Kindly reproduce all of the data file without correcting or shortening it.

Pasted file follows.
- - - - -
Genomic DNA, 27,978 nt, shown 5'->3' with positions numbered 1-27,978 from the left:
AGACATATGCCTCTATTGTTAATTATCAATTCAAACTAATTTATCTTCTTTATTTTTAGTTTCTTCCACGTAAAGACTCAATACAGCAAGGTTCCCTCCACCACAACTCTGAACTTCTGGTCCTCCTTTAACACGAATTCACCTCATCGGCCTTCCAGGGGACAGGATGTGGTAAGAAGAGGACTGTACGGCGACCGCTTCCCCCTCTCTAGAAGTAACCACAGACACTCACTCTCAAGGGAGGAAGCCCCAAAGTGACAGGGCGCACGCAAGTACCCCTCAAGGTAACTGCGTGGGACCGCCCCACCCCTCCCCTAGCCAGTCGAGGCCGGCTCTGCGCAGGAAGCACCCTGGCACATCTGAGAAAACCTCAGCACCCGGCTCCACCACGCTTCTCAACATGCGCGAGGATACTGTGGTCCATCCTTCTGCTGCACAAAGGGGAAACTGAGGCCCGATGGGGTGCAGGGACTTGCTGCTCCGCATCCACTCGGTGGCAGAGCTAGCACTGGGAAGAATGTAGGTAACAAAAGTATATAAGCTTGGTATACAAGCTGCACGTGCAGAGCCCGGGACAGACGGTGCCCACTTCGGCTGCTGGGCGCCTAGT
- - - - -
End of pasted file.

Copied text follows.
Genomic DNA, 27,978 nt, shown 5'->3' with positions numbered 1-27,978 from the left:
AGACATATGCCTCTATTGTTAATTATCAATTCAAACTAATTTATCTTCTTTATTTTTAGTTTCTTCCACGTAAAGACTCAATACAGCAAGGTTCCCTCCACCACAACTCTGAACTTCTGGTCCTCCTTTAACACGAATTCACCTCATCGGCCTTCCAGGGGACAGGATGTGGTAAGAAGAGGACTGTACGGCGACCGCTTCCCCCTCTCTAGAAGTAACCACAGACACTCACTCTCAAGGGAGGAAGCCCCAAAGTGACAGGGCGCACGCAAGTACCCCTCAAGGTAACTGCGTGGGACCGCCCCACCCCTCCCCTAGCCAGTCGAGGCCGGCTCTGCGCAGGAAGCACCCTGGCACATCTGAGAAAACCTCAGCACCCGGCTCCACCACGCTTCTCAACATGCGCGAGGATACTGTGGTCCATCCTTCTGCTGCACAAAGGGGAAACTGAGGCCCGATGGGGTGCAGGGACTTGCTGCTCCGCATCCACTCGGTGGCAGAGCTAGCACTGGGAAGAATGTAGGTAACAAAAGTATATAAGCTTGGTATACAAGCTGCACGTGCAGAGCCCGGGACAGACGGTGCCCACTTCGGCTGCTGGGCGCCTAGT